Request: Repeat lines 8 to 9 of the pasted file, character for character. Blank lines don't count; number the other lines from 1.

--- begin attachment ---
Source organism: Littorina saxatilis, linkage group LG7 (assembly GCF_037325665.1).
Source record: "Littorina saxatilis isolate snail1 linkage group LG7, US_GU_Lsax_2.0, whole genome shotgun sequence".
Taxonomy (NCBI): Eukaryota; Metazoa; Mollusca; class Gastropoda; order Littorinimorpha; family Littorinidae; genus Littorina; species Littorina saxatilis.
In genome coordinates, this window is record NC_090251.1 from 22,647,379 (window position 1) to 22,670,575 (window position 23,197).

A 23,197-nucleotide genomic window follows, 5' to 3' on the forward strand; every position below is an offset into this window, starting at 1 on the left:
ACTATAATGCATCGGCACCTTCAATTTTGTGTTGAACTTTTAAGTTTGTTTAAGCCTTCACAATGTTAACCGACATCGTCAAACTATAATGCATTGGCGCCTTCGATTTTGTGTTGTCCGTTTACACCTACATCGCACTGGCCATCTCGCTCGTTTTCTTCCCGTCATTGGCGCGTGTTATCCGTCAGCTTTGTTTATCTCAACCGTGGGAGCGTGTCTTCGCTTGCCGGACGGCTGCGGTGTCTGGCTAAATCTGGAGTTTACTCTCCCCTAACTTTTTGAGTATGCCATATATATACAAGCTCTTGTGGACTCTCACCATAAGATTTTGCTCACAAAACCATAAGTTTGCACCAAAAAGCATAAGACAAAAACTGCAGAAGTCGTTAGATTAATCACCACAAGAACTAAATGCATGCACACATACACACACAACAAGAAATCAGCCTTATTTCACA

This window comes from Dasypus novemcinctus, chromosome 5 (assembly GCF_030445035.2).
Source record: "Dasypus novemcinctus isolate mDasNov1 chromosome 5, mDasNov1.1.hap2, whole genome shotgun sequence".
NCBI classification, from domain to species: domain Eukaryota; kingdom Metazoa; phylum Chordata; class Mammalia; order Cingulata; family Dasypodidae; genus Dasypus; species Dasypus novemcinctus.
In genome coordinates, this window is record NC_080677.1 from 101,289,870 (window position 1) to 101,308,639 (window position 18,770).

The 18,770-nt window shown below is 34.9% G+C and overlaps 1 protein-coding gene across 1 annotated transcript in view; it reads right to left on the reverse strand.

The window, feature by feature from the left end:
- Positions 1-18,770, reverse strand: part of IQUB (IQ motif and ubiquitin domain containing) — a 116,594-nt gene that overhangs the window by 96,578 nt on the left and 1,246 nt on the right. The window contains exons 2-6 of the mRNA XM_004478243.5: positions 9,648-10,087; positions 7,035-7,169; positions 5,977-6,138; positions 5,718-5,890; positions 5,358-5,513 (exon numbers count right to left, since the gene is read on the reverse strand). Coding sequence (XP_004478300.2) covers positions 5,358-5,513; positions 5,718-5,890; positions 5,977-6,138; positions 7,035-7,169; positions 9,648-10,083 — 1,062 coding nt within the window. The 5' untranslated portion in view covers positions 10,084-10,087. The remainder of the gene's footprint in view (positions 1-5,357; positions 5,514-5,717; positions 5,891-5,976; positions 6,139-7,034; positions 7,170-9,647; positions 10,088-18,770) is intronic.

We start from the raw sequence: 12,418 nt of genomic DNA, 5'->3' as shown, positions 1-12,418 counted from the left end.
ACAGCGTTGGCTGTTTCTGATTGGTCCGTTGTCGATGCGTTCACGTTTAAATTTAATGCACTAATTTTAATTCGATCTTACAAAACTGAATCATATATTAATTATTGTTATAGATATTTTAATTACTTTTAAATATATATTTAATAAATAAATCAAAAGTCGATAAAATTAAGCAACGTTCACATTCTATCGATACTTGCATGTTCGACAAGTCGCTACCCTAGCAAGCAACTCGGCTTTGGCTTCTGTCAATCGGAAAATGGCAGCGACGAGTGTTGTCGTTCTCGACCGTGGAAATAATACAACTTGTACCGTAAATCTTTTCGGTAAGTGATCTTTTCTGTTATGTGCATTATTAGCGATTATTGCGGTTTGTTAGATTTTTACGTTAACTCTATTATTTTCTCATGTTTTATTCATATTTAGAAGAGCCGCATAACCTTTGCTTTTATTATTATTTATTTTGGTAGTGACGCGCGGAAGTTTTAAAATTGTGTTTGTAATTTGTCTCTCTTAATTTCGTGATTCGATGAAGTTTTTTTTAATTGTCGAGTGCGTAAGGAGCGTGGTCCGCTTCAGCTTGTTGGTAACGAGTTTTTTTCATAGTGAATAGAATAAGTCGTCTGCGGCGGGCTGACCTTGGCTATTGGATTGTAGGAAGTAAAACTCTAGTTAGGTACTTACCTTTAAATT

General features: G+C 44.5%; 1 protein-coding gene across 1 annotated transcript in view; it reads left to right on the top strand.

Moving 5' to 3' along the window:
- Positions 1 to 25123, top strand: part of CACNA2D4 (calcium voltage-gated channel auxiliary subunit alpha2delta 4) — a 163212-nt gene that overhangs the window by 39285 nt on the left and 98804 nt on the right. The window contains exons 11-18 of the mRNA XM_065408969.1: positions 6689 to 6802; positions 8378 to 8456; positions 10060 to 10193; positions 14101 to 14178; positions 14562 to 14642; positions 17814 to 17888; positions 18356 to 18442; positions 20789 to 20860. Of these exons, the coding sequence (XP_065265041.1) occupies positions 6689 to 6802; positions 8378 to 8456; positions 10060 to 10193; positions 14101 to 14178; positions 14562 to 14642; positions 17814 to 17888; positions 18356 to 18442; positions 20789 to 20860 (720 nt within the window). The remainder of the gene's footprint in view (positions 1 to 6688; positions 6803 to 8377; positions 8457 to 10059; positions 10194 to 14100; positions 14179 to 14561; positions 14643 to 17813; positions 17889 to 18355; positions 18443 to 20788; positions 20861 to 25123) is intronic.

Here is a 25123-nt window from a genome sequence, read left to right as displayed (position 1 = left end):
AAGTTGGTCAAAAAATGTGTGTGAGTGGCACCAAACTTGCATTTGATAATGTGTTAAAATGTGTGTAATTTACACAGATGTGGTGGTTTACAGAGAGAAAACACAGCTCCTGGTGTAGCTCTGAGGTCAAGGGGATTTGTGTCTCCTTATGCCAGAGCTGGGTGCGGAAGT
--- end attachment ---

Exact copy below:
Source record: "Dasypus novemcinctus isolate mDasNov1 chromosome 5, mDasNov1.1.hap2, whole genome shotgun sequence".
NCBI classification, from domain to species: domain Eukaryota; kingdom Metazoa; phylum Chordata; class Mammalia; order Cingulata; family Dasypodidae; genus Dasypus; species Dasypus novemcinctus.